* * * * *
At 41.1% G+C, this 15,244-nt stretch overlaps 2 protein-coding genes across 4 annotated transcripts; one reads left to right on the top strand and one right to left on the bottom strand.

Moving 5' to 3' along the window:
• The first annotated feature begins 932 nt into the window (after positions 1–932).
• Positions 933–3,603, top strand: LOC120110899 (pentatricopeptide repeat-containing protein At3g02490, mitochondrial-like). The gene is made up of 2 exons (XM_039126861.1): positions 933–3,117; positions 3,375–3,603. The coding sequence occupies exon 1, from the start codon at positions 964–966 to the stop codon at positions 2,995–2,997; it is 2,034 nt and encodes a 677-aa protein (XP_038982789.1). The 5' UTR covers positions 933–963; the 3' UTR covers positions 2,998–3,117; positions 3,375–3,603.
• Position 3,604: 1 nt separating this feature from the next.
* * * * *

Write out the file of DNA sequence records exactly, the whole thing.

At 41.1% G+C, this 15,244-nt stretch overlaps 2 protein-coding genes across 4 annotated transcripts; one reads left to right on the top strand and one right to left on the bottom strand.

Moving 5' to 3' along the window:
• The first annotated feature begins 932 nt into the window (after positions 1–932).
• Positions 933–3,603, top strand: LOC120110899 (pentatricopeptide repeat-containing protein At3g02490, mitochondrial-like). The gene is made up of 2 exons (XM_039126861.1): positions 933–3,117; positions 3,375–3,603. The coding sequence occupies exon 1, from the start codon at positions 964–966 to the stop codon at positions 2,995–2,997; it is 2,034 nt and encodes a 677-aa protein (XP_038982789.1). The 5' UTR covers positions 933–963; the 3' UTR covers positions 2,998–3,117; positions 3,375–3,603.
• Position 3,604: 1 nt separating this feature from the next.